Chapter 5: Public Art Collection Policy
Public displays of art by Institutions of Higher Education should aspire to enlighten and enrich the lives of students, faculty and staff, alumni, guests and all visitors alike. To that end, the University aims to enhance the campus environment through the acquisition and display of public art that reflects UTEP’s core values and role as an emerging global leader in Higher Education. By actively expanding the collection and display of public art throughout the campus, the University endeavors to create a physical and aesthetic environment that captures UTEP’s rich heritage, diversity and enduring pursuit of knowledge.
By creating a University Public Art Committee (UPAC) and describing the processes involved in the selection, acquisition, presentation, maintenance, preservation and removal of public art displayed by the University, the purpose of this Chapter is to facilitate the public display of works of art which: (1) are appropriate as to scale, aesthetic, theme and materials, (2) balance values of artistic expression and originality with the value to the greater community, and (3) celebrate the diversity of The University of Texas at El Paso campus and its visitors.
5.3 University Public Art Committee
The University Public Art Committee (UPAC) shall be the entity responsible for oversight, consultation and approvals regarding the University’s displays of public art. Selection of the UPAC is subject to the approval of the Office of the President, or its designee. On an ad hoc basis, the Chairperson of the UPAC may designate other individuals as consultants to the committee, provided that such consultants have expertise in the type of artwork under consideration. Membership of the UPAC shall consist of the following individuals:
- Chairperson (appointed by the Office of the President, or its designee)
- Director of the Rubin Center for the Visual Arts
- Tenured Studio Art Faculty Member (recommended by the Art Department Chair)
- AVP of Facilities Management
- Design Manager, Planning and Construction
- SGA President or designee
- Ad Hoc Member (per designation of the Chairperson)
Art or Artwork: shall refer to two or three-dimensional works of art. Art included in temporary exhibits or University-designated exhibition venues are not subject to this policy.
Deaccession: permanent removal of a work of art from the University’s collection
Public Spaces: shall refer to all exterior and interior spaces, enclosed or not, with the exception of personal office space. These include but are not limited to spaces such as sidewalks, plazas, green spaces, corridors and building walls as well as interior spaces including hallways, lobbies, stairways, parking garages, sports and recreational facilities.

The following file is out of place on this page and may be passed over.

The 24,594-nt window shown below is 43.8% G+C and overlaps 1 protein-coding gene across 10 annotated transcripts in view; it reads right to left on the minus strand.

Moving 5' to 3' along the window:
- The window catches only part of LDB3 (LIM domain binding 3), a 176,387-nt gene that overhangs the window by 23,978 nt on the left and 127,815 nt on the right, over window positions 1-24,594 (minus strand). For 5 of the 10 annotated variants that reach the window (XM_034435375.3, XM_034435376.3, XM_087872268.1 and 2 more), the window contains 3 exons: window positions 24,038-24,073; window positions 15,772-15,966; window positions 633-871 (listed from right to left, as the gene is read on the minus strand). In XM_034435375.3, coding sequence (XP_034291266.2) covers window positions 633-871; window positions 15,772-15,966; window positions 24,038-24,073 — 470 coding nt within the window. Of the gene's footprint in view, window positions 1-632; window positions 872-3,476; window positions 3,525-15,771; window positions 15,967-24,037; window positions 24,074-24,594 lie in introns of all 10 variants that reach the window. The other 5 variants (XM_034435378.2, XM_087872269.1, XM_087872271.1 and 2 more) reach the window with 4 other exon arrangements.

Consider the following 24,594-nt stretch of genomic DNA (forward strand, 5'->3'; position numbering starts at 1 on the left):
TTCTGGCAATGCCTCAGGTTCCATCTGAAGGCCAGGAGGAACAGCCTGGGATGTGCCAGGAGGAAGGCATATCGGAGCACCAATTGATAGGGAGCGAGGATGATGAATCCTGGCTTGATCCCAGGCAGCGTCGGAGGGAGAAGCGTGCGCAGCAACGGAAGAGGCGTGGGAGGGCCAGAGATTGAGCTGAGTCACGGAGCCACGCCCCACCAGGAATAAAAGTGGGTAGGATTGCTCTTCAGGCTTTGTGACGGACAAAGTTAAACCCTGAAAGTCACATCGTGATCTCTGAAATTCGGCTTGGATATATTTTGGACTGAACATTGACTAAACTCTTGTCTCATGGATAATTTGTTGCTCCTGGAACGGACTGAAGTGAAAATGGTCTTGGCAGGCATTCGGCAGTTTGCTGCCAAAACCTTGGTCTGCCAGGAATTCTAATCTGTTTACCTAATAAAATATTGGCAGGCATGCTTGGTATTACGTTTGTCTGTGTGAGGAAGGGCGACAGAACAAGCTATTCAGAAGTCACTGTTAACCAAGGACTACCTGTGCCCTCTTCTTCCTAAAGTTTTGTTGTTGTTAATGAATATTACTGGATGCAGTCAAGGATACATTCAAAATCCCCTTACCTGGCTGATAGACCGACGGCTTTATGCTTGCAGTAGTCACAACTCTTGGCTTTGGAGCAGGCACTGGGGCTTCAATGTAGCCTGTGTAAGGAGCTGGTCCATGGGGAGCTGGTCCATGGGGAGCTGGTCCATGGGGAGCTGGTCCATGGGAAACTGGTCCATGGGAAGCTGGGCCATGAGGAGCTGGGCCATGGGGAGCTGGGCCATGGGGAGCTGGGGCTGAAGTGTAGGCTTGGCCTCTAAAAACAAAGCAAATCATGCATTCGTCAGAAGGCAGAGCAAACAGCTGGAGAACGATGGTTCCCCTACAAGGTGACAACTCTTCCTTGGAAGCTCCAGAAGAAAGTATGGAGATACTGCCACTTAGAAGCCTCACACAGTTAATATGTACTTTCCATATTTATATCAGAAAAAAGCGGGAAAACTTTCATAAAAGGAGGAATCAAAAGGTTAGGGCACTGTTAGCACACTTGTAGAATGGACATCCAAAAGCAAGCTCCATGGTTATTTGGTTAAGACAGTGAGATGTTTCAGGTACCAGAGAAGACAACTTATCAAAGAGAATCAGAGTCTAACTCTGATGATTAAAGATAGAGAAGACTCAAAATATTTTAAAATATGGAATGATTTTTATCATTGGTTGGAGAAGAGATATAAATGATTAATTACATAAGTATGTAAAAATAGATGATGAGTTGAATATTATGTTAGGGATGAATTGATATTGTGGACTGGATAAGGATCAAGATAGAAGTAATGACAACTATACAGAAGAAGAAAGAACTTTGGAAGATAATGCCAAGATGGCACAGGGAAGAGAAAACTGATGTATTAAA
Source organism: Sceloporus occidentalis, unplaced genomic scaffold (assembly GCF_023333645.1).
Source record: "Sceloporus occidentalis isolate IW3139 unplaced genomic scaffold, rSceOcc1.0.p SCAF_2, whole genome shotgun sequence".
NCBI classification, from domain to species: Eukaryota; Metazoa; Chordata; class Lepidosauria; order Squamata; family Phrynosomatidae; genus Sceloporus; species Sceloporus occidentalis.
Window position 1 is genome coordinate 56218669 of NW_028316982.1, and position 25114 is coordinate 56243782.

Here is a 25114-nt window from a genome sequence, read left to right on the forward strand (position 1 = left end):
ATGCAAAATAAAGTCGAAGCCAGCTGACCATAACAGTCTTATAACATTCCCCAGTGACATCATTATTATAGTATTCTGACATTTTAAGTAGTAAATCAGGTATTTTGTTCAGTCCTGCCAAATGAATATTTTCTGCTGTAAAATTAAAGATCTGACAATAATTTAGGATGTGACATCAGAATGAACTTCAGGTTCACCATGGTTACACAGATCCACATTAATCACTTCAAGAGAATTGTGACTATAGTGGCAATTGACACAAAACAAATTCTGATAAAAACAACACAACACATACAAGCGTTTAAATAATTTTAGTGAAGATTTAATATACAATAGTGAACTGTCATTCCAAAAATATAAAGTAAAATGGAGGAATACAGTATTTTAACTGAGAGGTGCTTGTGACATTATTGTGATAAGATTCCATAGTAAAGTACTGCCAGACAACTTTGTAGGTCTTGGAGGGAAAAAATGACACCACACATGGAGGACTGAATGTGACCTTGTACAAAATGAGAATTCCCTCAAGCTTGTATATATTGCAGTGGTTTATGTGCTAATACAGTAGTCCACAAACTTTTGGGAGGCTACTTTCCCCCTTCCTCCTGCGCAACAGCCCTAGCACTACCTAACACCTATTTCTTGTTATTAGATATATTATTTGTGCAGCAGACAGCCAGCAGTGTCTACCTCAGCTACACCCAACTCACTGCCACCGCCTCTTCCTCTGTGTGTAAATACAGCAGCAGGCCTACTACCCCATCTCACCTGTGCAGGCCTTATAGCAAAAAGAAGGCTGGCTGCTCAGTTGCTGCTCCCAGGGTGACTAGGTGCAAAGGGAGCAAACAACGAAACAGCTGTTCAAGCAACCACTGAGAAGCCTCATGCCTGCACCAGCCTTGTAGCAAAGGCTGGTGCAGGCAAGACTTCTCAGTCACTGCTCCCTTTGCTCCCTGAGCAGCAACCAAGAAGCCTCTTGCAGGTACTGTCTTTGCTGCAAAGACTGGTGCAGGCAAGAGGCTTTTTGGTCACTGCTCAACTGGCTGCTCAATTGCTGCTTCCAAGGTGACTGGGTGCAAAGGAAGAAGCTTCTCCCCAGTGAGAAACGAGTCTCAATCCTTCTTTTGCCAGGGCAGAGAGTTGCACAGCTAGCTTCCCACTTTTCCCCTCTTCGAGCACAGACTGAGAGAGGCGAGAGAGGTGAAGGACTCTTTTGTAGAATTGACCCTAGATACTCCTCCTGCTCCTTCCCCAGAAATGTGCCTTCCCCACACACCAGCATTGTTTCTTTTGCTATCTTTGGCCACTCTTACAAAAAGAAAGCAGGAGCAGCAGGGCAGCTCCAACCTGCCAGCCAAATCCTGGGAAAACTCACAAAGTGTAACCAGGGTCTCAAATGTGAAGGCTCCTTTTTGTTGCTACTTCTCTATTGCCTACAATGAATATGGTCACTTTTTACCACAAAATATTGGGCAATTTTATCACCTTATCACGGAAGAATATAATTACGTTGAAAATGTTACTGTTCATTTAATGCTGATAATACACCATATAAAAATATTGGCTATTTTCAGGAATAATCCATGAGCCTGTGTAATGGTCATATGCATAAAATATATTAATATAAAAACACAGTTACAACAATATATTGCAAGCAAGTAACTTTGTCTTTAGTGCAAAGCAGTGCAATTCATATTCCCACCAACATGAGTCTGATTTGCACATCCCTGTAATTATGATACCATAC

Site: shall refer to the location of the artwork.
University or UTEP: shall refer to The University of Texas at El Paso.
5.5 Criteria for Selection of Public Art
5.5.1 Aesthetic Criteria
- The aesthetic or artistry behind an individual work of art.
- The significance of the artist.
- The uniqueness of the work of art, including its originality and authenticity.
- Provenance of the work of art.
- The artwork’s contribution to the University’s overall collection of public art.
5.5.2 Physical Criteria
- The artwork’s appropriateness to the site and surrounding areas, including an outdoor site’s relation to adjacent architecture, hardscaping and landscaping.
- The ability of the University to assume long-term conservation and maintenance.
- The safety of public interaction with the artwork.
5.6 Acquisition and Funding of Public Art
5.6.1 Acquisition of Public Art
- The three avenues for acquisition of works of art are through commission, purchase and donation.
- Prior to acquisition of a work of art, all related costs (maintenance, restoration, insurance, preservation and other) must be evaluated by the UPAC. Based on its evaluation, the UPAC may recommend acceptance and acquisition of the artwork, or where necessary, that acceptance and acquisition be contingent upon the donation or allocation of additional funds to cover such costs as installation, storage, maintenance or preservation related to management of the artwork.
5.6.2 Funding of Public Art
- Funding for artwork may come from multiple sources, including but not limited to institutional funds, public grants, bequests, direct gifts of money or art from individuals, corporations or foundations earmarked building projects funds of 1% to 2% cost of new construction or major renovations of teaching and research facilities, and administrative or general purpose building on the Main Campus allocated to the acquisition of artwork through purchase or commission.
- The UPAC shall have the discretion to recommend that the donor or project proponent establish an endowment fund to cover related costs as a condition of acceptance of the artwork.